We describe the case of an African woman who was diagnosed with ketosis-prone diabetes with diabetes-associated autoantibodies, after being admitted for diabetic ketoacidosis (DKA) precipitated by her first presentation of systemic lupus erythematosus (SLE). She had a seven-year history of recurrent gestational diabetes (GDM) not requiring insulin therapy, with return to normoglycaemia after each pregnancy. This might have suggested that she had now developed type 2 diabetes (T2D). However, the diagnosis of SLE prompted testing for an autoimmune aetiology for the diabetes, and she was found to have a very high titre of GAD antibodies. Typical type 1 diabetes (T1D) was thought unlikely due to the long preceding history of GDM. Latent autoimmune diabetes of adults (LADA) was considered, but ruled out as she required insulin therapy from diagnosis. The challenge of identifying the type of diabetes when clinical features overlap the various diabetes categories is discussed. This is the first report of autoimmune ketosis-prone diabetes (KPD) presenting with new onset of SLE.
DKA may be the first presentation of a multi-system condition and a precipitating cause should always be sought, particularly in women with a history of GDM or suspected T2D.
All women with GDM should undergo repeat glucose tolerance testing postpartum to exclude frank diabetes, even when post-delivery capillary blood glucose (CBG) tests are normal. They should also be advised to continue CBG monitoring during acute illness in case of new onset diabetes.
KPD comprises a spectrum of diabetes syndromes that present with DKA, but subsequently have a variable course depending on the presence or absence of beta cell failure and/or diabetes autoantibodies.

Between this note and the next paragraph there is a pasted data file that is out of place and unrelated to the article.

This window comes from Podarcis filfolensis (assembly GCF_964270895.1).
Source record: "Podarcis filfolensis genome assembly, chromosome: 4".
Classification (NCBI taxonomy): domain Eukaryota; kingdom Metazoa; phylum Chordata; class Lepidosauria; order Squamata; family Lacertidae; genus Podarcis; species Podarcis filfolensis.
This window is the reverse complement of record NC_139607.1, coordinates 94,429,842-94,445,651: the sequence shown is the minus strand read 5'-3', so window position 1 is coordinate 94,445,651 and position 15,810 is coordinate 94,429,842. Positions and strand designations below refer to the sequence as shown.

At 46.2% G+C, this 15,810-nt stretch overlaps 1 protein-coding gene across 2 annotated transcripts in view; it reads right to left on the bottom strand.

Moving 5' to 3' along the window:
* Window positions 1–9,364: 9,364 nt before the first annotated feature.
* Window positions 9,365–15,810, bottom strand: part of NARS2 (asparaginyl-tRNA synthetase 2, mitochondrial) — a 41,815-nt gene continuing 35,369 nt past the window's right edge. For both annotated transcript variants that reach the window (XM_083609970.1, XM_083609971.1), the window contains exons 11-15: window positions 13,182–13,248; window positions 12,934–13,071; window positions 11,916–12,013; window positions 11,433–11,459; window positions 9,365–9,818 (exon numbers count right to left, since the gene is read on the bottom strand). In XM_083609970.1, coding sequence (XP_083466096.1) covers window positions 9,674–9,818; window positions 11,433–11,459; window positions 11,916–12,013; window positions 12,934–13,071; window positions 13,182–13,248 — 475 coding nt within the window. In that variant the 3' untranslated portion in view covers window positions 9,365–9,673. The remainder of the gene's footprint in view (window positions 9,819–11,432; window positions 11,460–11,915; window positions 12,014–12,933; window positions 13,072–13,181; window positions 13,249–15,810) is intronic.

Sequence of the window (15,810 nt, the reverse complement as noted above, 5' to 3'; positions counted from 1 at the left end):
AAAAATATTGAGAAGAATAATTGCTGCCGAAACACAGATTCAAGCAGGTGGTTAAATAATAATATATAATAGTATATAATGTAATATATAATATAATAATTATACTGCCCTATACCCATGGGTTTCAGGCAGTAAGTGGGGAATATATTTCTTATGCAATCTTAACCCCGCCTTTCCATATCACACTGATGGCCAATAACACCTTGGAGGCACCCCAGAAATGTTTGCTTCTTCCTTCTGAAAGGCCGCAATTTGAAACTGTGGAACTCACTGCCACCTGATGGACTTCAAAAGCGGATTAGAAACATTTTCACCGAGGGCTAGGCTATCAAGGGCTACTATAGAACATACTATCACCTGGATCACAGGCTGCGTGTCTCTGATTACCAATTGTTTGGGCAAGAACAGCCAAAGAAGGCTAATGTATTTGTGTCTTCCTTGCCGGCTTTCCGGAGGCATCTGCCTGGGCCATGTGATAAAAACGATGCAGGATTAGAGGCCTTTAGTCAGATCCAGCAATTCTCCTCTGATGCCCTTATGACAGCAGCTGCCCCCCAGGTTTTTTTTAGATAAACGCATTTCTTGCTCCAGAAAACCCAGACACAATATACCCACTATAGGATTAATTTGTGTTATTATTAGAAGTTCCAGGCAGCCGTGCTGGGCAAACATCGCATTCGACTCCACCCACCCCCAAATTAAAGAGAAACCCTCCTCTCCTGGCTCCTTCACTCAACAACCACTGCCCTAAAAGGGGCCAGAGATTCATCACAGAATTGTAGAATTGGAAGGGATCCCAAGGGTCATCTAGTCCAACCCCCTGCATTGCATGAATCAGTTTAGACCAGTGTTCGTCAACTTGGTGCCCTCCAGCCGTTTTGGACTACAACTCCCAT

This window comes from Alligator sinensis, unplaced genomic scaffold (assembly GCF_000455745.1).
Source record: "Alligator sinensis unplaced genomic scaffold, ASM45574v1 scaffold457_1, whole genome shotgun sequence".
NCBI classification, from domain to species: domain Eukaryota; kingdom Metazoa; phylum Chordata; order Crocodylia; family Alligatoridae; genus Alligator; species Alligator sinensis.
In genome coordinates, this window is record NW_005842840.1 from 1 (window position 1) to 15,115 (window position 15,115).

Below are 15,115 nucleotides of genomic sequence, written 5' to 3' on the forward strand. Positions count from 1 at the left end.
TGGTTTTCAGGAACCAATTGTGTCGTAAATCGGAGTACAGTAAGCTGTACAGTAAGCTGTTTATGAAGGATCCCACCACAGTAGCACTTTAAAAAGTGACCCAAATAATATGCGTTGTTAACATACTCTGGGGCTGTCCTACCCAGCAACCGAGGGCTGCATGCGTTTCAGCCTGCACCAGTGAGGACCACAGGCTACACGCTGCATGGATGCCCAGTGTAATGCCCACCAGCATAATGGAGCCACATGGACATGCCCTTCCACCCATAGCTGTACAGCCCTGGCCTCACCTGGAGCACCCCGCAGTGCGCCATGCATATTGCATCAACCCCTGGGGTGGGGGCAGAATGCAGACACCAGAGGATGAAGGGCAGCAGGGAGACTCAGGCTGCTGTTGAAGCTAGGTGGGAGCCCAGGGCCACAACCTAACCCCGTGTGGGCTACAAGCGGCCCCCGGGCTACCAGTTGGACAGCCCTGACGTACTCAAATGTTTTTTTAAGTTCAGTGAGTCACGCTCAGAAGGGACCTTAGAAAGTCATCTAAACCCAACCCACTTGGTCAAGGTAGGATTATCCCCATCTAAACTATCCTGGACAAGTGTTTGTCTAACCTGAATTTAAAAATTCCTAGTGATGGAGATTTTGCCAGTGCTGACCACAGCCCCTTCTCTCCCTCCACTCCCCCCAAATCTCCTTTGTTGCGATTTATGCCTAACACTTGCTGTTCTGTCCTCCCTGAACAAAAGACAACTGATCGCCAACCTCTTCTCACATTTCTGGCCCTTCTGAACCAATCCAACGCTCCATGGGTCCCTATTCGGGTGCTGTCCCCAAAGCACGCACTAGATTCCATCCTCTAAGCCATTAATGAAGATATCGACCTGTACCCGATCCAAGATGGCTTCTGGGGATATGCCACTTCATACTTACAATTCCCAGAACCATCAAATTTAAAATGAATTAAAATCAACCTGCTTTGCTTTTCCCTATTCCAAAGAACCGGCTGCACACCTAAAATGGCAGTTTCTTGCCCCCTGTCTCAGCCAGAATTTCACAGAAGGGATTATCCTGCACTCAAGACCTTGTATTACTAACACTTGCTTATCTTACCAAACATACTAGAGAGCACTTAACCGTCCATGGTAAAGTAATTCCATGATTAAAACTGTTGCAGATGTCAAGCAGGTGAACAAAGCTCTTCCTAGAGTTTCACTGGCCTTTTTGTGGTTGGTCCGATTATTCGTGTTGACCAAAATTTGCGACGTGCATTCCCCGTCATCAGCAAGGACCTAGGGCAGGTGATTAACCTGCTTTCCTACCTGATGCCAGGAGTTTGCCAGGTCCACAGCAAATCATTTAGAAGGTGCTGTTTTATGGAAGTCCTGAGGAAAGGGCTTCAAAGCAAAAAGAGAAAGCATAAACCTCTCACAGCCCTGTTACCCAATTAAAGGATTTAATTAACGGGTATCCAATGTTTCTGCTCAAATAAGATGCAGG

KPD should be considered in a patient with presumed T2D presenting with DKA, especially if there is a personal or family history of autoimmune diabetes.
LADA should be suspected in adults presumed to have T2D, who do not require insulin therapy for at least six months after diagnosis and have anti-GAD antibodies.
Patients with autoimmune diabetes have an increased risk of other autoimmune diseases and screening for thyroid, parietal cell, coeliac and antinuclear antibodies should be considered.
Functional parathyroid cysts are a rare cause of primary hyperparathyroidism and are often mistaken for thyroid cysts. Systemic lupus erythematosus (SLE) is also a very rare cause of hypercalcemia. We report the case of a 62-year-old woman, who was diagnosed with SLE 30 years ago, presenting with clinical and biochemical features of primary hyperparathyroidism. Laboratory investigation revealed increased serum calcium and parathyroid hormone (PTH) levels; neck ultrasonography (USG) revealed 40×34×26 mm cystic mass in the left lobe of thyroid gland. PTH level in the cysts was >2500 pg/ml, determined by USG-guided fine-needle aspiration (FNA). In this case, no evidence for potential pathogenic association between parathyroid cyst and SLE was uncovered. However, the recognition of this association is very important because the therapeutical strategy is completely different. Operative management is usually straightforward and alleviates symptoms and any biochemical abnormalities caused by the cyst.
Functional parathyroid cysts are the rare cause of primary hyperparathyroidism and are often mistaken for thyroid cysts.
SLE is also a very rare cause of hypercalcemia.
Ultrasound-guided FNA of cystic fluid with assay for PTH level is an accurate method of differentiating parathyroid cyst from thyroid cyst.
Appropriate management of functional parathyroid cysts is surgical excision.